“Using drone imagery in restoration situations helps us and the landowner to better see extinct channels as well as microfeatures, and it shows us the current state of the site in much higher resolution,” said McGuire. “This will better allow us to put the water back where it wants to be in these wetlands.”

So how much more precise is this than a regular ground survey? The resolution on the data with the drone is in the order of 1 point per square inch.  To create an elevation model for restoration design using a traditional ground survey, surveyors try to get about 10 points per acre.  That’s 10 points per acre by hand vs about 4 million points per acre with the drone.  The resolution of the elevation model achieved with a drone would be impossible to get with even an army-sized ground crew.  For example, the conservation easement in Blaine County is 688.54 acres.  It took McGuire and the drone pilot 4 full days, including some inclement weather, to do the survey.  When the numbers are extrapolated out, it’s astounding how efficient drone surveys are for what they produce. 

Drones provide a better picture of the whole system and then use that to inform design, as opposed to having a concept for a design and then survey what would be relevant given that. Plans that take the entirety of the system into account have fewer issues down the road, even if they focus on only part of the whole.

Using drones to collect survey data provides more flexibility than traditional methods. If a planner were to go out on foot on with an ATV, there are places he or she could not get to due to water. In addition, some wet meadow areas are quite fragile, and with the drone there is no need to tread through them or drive an ATV over them and risk spooking nesting birds or damaging the ecosystem.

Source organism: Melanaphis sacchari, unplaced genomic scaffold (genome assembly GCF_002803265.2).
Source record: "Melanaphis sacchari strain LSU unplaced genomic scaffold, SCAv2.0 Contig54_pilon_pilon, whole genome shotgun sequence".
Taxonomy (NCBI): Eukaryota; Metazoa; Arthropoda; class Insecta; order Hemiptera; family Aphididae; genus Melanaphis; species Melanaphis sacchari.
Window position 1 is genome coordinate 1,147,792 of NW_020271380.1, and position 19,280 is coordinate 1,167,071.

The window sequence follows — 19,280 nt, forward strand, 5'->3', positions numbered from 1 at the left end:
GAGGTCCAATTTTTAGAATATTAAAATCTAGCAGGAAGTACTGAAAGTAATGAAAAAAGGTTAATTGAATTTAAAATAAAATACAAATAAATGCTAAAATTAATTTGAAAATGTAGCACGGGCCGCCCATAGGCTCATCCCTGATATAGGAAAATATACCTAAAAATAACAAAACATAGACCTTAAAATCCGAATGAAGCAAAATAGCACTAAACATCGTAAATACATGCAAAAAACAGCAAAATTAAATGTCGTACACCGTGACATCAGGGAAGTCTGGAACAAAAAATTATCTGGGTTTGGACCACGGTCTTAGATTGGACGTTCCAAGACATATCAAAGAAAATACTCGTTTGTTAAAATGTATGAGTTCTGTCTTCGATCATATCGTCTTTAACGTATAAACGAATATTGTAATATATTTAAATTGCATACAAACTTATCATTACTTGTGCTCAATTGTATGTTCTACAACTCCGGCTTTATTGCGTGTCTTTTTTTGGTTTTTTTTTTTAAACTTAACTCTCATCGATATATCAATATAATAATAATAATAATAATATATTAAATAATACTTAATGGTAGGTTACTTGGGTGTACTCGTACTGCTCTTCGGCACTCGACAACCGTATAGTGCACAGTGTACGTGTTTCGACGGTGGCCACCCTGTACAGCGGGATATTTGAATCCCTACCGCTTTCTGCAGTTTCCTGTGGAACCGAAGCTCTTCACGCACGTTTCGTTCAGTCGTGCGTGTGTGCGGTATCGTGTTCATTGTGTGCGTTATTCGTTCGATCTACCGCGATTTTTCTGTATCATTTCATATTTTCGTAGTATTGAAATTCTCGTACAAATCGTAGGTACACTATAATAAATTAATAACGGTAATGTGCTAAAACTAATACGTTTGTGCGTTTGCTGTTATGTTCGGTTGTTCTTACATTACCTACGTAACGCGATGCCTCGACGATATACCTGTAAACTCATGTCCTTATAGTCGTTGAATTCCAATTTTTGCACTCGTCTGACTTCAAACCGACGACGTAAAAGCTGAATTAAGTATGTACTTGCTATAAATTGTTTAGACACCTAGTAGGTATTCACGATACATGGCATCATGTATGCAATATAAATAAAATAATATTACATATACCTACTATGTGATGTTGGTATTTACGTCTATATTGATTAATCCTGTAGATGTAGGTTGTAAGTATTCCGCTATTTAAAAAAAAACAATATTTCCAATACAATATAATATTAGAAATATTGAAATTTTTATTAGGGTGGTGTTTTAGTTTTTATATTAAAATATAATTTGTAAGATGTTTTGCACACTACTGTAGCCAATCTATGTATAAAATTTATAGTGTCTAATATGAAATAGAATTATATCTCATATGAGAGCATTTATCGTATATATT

A ground-level view of a Wetland Reserve Easement outside of Burley, Idaho. Compared to the satellite and drone images the easement does not have a lot of readily apparent features or changes in elevation.
A ground-level view of a Wetland Reserve Easement outside of Burley, Idaho. Compared to the satellite and drone images the easement does not have a lot of readily apparent features or changes in elevation.

Once data from the drone is downloaded it is used to create models that the restoration plan is designed from. “We also share the models we create with landowners so that they get a new perspective on land they may have been managing for generations,” said McGuire.

It’s a thought that’s borne out by Snyder’s own research. “The satellite photos (I found) are wonderful from a historical point, but they don’t have enough resolution to show much detail about certain areas, he said, “For example, the current beaver pond photos from the drone flight wouldn’t be visible.”

Brown noted that SWCA has a way to incorporate the drone images into the software program used by the equipment that does the “heavy lifting” so that it can work at precision levels. “They can set it to remove a specific number of inches and the machine calibrates so that it only removes that much,” said Brown. “How cool is that?”

Once the restoration work is done, monitoring begins. When easements being assisted by this agreement reach that point, the drones will be back. “Monitoring helps the landowner see what is and what is not working, so that they can make adjustments to ensure their land is healthy when they pass it down to the next generation,” said Brown. “On the NRCS side, it let’s us know that the landowner is getting the right return on the easement.”

“That photo of the beaver pond I got off the video shows how much more information and data is obtained from the drone compared to historical satellite photos. And it is current,” said Snyder. “Can you imagine how important more drone flights could be if they are scheduled to monitor the WRE progress over time?”

McGuire and Brown are looking forward to seeing how drone technology is going to advance in the next few years and how it will enhance their conservation work with landowners.